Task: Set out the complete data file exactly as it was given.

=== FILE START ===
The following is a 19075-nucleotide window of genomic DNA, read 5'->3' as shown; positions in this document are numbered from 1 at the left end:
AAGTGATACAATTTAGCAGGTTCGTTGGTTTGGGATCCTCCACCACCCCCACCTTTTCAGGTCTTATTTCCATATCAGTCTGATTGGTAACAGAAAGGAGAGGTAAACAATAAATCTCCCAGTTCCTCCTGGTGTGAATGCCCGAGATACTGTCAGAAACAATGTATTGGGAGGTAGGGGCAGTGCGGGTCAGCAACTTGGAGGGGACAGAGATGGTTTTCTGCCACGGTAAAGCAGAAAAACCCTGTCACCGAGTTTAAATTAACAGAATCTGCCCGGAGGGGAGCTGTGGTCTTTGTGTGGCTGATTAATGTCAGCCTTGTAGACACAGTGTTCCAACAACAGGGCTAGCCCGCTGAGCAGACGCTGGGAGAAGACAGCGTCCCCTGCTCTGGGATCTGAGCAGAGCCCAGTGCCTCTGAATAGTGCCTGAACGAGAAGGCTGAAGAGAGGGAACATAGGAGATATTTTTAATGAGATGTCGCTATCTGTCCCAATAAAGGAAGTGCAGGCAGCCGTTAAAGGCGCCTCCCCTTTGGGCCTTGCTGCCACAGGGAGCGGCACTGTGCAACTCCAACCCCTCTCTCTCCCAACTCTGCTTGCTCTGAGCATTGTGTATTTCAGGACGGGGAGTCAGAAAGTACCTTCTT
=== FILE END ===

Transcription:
The following is a 19075-nucleotide window of genomic DNA, read 5'->3' as shown; positions in this document are numbered from 1 at the left end:
AAGTGATACAATTTAGCAGGTTCGTTGGTTTGGGATCCTCCACCACCCCCACCTTTTCAGGTCTTATTTCCATATCAGTCTGATTGGTAACAGAAAGGAGAGGTAAACAATAAATCTCCCAGTTCCTCCTGGTGTGAATGCCCGAGATACTGTCAGAAACAATGTATTGGGAGGTAGGGGCAGTGCGGGTCAGCAACTTGGAGGGGACAGAGATGGTTTTCTGCCACGGTAAAGCAGAAAAACCCTGTCACCGAGTTTAAATTAACAGAATCTGCCCGGAGGGGAGCTGTGGTCTTTGTGTGGCTGATTAATGTCAGCCTTGTAGACACAGTGTTCCAACAACAGGGCTAGCCCGCTGAGCAGACGCTGGGAGAAGACAGCGTCCCCTGCTCTGGGATCTGAGCAGAGCCCAGTGCCTCTGAATAGTGCCTGAACGAGAAGGCTGAAGAGAGGGAACATAGGAGATATTTTTAATGAGATGTCGCTATCTGTCCCAATAAAGGAAGTGCAGGCAGCCGTTAAAGGCGCCTCCCCTTTGGGCCTTGCTGCCACAGGGAGCGGCACTGTGCAACTCCAACCCCTCTCTCTCCCAACTCTGCTTGCTCTGAGCATTGTGTATTTCAGGACGGGGAGTCAGAAAGTACCTTCTT